Is the 3rd place result of fictitious candidate Beli a warning to systemic parties and politicians? How much does it coincide with the whole anti-system wave ranging from Brexit and Trump, to Podemos and Syriza or Cinque Stelle, or Živi zid (Living Wall) in Croatia?
I think Beli’s appearance was a breath of fresh air. On the one hand, he seems to be in line with all the aforementioned foreign trends, but he is an original reaction to the domestic political scene and the authoritarian tendencies of the current government. He is a deliberate caricature and therefore far more authentic and joyful than the aforementioned parties. In general, these (para-)political phenomena don’t usually last long. They either get shut down and disappear or gradually drown in the political mainstream, like Syriza. In short, Ljubiša Preletačević, aka Beli, only damaged the opposition candidates by reducing their results by several percentage points (especially those expected from Vuk Jeremić), but I think it is good that his activism pushed a significant percentage of the younger, so far mostly passive and apolitical population into participating in political life, waking them up.
Did the EU’s partial recognition of Kosovo’s independence essentially kill the euro-integration of Serbia, effectively killing the zeal for it?
Yes. Essentially, that is the case. And I say this as an analyst, regardless of my principle eurosceptic orientation. The recognition of Kosovo by the EU’s leading member states, as well as the EU accessions of Romania, Bulgaria and Croatia, in particular, to the fullest extent “killed” the will for European Integration among the Serbian public. The Greek, migrant and financial crises expanded and deepened this existing scepticism even further. For the average Serb, the symbols of the EU and sources of its attractiveness for years were Germany, Scandinavia and the Benelux countries. And that magic was almost completely lost when the blue flag with the yellow stars was flown in Zagreb, as well as being raised by Serbia’s poor eastern neighbours in Romania and Bulgaria. Even those Serbian citizens (less than half) that advocate for the continuation of European integration do so very unenthusiastically and lukewarm, more out of inertia and in the absence of clear and credible alternative.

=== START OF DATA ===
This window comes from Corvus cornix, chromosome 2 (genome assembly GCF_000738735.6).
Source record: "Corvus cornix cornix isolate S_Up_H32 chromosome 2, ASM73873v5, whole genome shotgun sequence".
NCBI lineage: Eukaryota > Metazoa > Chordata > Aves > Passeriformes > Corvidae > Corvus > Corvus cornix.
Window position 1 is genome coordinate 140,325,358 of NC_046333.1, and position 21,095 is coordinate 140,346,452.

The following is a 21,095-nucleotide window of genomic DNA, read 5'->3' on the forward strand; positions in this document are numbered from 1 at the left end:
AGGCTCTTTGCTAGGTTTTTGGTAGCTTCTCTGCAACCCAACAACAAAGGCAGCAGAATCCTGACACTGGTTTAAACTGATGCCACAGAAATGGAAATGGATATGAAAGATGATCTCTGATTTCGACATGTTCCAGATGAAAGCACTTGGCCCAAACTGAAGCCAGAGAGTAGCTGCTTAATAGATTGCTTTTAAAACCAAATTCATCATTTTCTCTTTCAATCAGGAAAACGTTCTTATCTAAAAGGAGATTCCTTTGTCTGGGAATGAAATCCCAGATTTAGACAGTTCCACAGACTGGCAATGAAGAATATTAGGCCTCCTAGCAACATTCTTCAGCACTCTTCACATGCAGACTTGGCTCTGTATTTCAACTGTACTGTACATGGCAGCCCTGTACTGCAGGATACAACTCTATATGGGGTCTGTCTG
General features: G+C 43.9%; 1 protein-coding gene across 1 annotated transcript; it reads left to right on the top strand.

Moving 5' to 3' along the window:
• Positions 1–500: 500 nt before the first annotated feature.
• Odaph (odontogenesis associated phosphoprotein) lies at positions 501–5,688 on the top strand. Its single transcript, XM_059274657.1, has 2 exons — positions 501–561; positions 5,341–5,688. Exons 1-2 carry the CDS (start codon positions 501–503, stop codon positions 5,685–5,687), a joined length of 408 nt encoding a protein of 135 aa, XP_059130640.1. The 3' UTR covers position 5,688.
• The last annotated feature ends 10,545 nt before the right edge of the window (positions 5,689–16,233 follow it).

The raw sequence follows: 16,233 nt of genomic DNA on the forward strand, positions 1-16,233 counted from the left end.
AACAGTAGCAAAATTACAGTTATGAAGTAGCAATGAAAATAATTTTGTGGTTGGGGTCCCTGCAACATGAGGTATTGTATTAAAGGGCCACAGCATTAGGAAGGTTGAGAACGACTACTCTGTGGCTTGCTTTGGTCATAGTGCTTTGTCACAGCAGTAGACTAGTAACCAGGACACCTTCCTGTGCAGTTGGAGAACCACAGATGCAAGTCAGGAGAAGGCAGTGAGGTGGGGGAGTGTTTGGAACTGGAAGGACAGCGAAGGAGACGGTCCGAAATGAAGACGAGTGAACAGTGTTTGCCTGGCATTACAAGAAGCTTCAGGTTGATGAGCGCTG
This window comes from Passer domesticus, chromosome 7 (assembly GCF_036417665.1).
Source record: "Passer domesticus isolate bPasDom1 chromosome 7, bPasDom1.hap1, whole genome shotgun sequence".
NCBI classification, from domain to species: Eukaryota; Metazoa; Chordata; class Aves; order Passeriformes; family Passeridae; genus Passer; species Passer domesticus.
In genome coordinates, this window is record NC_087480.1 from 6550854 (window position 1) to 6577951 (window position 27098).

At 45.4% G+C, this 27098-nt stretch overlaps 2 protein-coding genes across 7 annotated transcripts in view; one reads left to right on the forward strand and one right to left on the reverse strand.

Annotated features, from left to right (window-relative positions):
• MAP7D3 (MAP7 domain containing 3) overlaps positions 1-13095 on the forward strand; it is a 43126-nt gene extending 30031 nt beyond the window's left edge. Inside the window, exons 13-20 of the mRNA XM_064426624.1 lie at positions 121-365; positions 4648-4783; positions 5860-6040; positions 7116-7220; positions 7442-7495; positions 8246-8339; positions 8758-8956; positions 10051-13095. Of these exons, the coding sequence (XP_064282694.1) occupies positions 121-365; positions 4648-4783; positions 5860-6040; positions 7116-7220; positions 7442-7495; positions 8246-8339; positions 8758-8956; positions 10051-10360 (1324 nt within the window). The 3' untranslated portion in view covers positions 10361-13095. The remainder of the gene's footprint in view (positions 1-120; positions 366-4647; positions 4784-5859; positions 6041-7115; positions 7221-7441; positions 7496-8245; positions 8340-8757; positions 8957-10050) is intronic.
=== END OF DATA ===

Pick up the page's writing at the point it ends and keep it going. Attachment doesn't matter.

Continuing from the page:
Could all territorial issues, such as Transnistria, Kosovo, Abkhazia, Nagorno-Karabakh and the like, be solved at a conference like the Berlin Congress, or will “political correctness” mean that we end up with an eternal status quo?
Personally, I strongly advocate for such a conference and am confident that they will do it sooner or later, as soon as relations in the Washington-Moscow-Berlin (Brussels) triangle are normalised. I believe that without that there will be no stability in Europe, nor any solution to the problems in the aforementioned hot spots. “Political correctness’ “r political opportunism and inertia should not be an obstacle to seeking such a comprehensive solution. Contrary to popular mantras, the boundaries are actually almost constantly changing, the only question is whether that happens peacefully and amicably or during and after wars.
Where is Serbia going?
The current government says that Serbia is undergoing economic progress, political stability and regional leadership. I am, however, afraid that everything is exactly the opposite of that.